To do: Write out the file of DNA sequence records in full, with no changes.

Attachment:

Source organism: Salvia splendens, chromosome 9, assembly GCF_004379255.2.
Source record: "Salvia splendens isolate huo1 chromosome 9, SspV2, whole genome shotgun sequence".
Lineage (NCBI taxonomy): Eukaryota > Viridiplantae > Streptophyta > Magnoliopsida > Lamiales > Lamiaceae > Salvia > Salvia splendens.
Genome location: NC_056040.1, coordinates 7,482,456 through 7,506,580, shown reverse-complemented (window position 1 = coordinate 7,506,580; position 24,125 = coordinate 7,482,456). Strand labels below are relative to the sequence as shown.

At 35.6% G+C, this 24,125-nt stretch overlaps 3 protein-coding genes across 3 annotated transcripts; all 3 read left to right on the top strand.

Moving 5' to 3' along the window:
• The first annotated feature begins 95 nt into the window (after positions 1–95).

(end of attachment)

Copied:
Source organism: Salvia splendens, chromosome 9, assembly GCF_004379255.2.
Source record: "Salvia splendens isolate huo1 chromosome 9, SspV2, whole genome shotgun sequence".
Lineage (NCBI taxonomy): Eukaryota > Viridiplantae > Streptophyta > Magnoliopsida > Lamiales > Lamiaceae > Salvia > Salvia splendens.
Genome location: NC_056040.1, coordinates 7,482,456 through 7,506,580, shown reverse-complemented (window position 1 = coordinate 7,506,580; position 24,125 = coordinate 7,482,456). Strand labels below are relative to the sequence as shown.

At 35.6% G+C, this 24,125-nt stretch overlaps 3 protein-coding genes across 3 annotated transcripts; all 3 read left to right on the top strand.

Moving 5' to 3' along the window:
• The first annotated feature begins 95 nt into the window (after positions 1–95).